The President continues to call for a clean energy future. He talked at the Solyndra solar plant in Fremont the end of May, and talked again in Cleveland last week. There are multiple pieces of legislation working their way thru the House and Senate that would expand clean energy and wean the fossil fuel industry off welfare. But the fossil fuel lobby is loud, strong, and well funded. These businesses will not give up their cash flow without a fight.

It starts with our own personal focus. Law of attraction says that we get what we think about. Ask and you shall receive. We reap what we sow (and we don't eat if we don't sow...). Focus on war adds more 'wood' to the war 'fire'. Change the focus to what is actually wanted - become the change we want to be. Even when constantly assaulted by the sights and sounds of our Gulf Oilcano, keep telling our politicians not where we've been or where we are - but where we want to go!

"Which road do I take?" (Alice)
"Where do you want to go?"
"I don't know," Alice answered.
"Then", said the cat, "it doesn't matter.”

The end of war is a fabulous destination - and I can guarantee that few of the world's military members want to die - they're much stronger supporters of peace than most of their civilian countrymen! But they also know that their countrymen have short attention spans and are a generally lazy bunch. So they are forced to keep the powder dry because they know that if the country doesn't steer the politicians, lethal force is the convenient 'solution' of last resort.

[edit]
** But not as much as I initially thought. See these, and please post if you have better views of fossil fuel incentives and tax breaks. Thanks!

Fact Check - What tax breaks do oil companies get when they ship jobs overseas?
http://www.factcheck.org/askfactcheck/w ... s_the.html

CRS Report for Congress: Oil and Gas Tax Subsidies: Current Status and Analysis Feb 2007
http://www.ncseonline.org/NLE/CRSreport ... L33763.pdf
[/edit]

Andy
Last edited by AndyH on Sat Jun 05, 2010 1:15 pm, edited 1 time in total.

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evnow
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Re: Moving Beyond Oil

Sat Jun 05, 2010 8:56 am

AndyH wrote:The end of war is a fabulous destination - and I can guarantee that few of the world's military members want to die - they're much stronger supporters of peace than most of their civilian countrymen!
Yes - it is no accident that most war-mongering hawks are chicken hawks like Cheney.
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garygid
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Re: Moving Beyond Oil

Sat Jun 05, 2010 1:42 pm

Very Good Andy.

Trying to create a greater focus on a new or different goal is necessary, but often difficult without a "disaster" (usually man-made) to get the public's attention.

Maybe the new book "The Poisoning of the Gulf" will get some attention and motivate more people.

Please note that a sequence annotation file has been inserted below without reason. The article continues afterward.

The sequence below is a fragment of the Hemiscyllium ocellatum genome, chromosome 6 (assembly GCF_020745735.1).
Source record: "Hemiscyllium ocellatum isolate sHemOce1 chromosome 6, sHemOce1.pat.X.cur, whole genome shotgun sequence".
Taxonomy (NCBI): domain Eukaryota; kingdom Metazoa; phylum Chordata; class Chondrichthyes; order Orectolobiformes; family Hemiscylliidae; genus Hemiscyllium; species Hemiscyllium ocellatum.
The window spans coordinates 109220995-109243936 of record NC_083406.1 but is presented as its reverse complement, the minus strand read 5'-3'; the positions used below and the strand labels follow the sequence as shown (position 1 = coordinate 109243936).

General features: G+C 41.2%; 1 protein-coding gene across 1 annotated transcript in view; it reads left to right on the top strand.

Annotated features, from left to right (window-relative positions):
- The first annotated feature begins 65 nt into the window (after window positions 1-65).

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AndyH
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Re: Moving Beyond Oil

Sat Jun 05, 2010 10:10 pm

garygid wrote:Increase the tax on each gallon oil $0.05 each month until there is negligable remaining use, and spend all those taxes, not on war to get more oil, but rather here at home on building renewable sources of power, heating, transportation, etc.?
Gary,

I know you care about the issue otherwise you wouldn't have taken time to find a soap box much less get on it. :) I too would like to navigate a course thru to the other side of the petroleum mess. I can't help with the course, but might be able to provide one useful data point.

As you already know, I started a business just before retiring from the USAF. I worked with small fleets - helping them increase fuel economy, move to longer life lubricants and filters, and use oil analysis as a maintenance tool and to allow them to get the best life from their lubricants. It was satisfying to cut fuel use as a semi running 200,000 miles per year at 6mpg uses more than 33,000 gallons of diesel.

One of the tools in my training kit is an article from the Wall Street Journal, March 11, 2003: Diesel Prices Force Small Truckers Off the Road. In 2003 there were 600,000 trucking companies in the US - 80% of which have six or fewer trucks. Most of our freight moves by truck. For every 10 cent rise in fuel prices, 1000 trucking firms go out of business.

I can't draw a 'spiderweb' diagram showing how all the dots are connected, but I would expect that any politician interested in growing jobs, pulling us out of our recession, and keeping his or her own job would push back hard against anyone suggesting a fuel price increase. And that's before the trucking and fuel organizations and lobbies start bending their ears.

It almost seems like the path of least resistance is to provide an alternative before jacking up fuel prices. I personally like the idea of a coast-to-coast electric train that connects the NW and SW ports with the East Coast and picks up the main mid-west freight terminals. The rail right of way could also be used for the major high-voltage DC transmission line that forms the backbone of our new power grid.

I'm not sure how far along we are in the 'birthing process' but I expect there'll be plenty of screaming and mess before we get to the other side of the energy puzzle...

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garygid
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Re: Moving Beyond Oil

Sun Jun 06, 2010 9:47 am

Andy,
Yes, a lot of things will have to change as the cost of transportation increases.
"Grown locally", and "Made in USA" might be again seen on products.
You are right, things will change.
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Re: Moving Beyond Oil

Sun Jun 06, 2010 7:37 pm

Having a national rail system above third world standards would be another area to focus on. Way too much freight on roads that should be on rails, and way too many intermediate passenger trips taken by air and car that should be on trains.

In fact the discussion about EV range is nonsensical. If you're going more than 100 miles you should be kicking back in the lounge car, not stressing out on a road trip.
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evnow
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Re: Moving Beyond Oil

Sun Jun 06, 2010 8:17 pm

http://www.usatoday.com/news/washington ... ains_N.htm
The USA took a first step toward building a national high-speed rail network when the Obama administration announced the winners of $8 billion in grants for rail-building projects Thursday.
Compare to ...

http://money.cnn.com/galleries/2009/for ... index.html
When China's $300 billion high-speed train system is completed, it will be the world's largest, fastest, and most technologically sophisticated.
http://english.eastday.com/e/100607/u1a5247114.html
China plans to invest 700 billion yuan (US$103 billion) on another 4,600 kilometers of high-speed railways this year, the general engineer of the Ministry of Railways said.
Who do you think is serious ?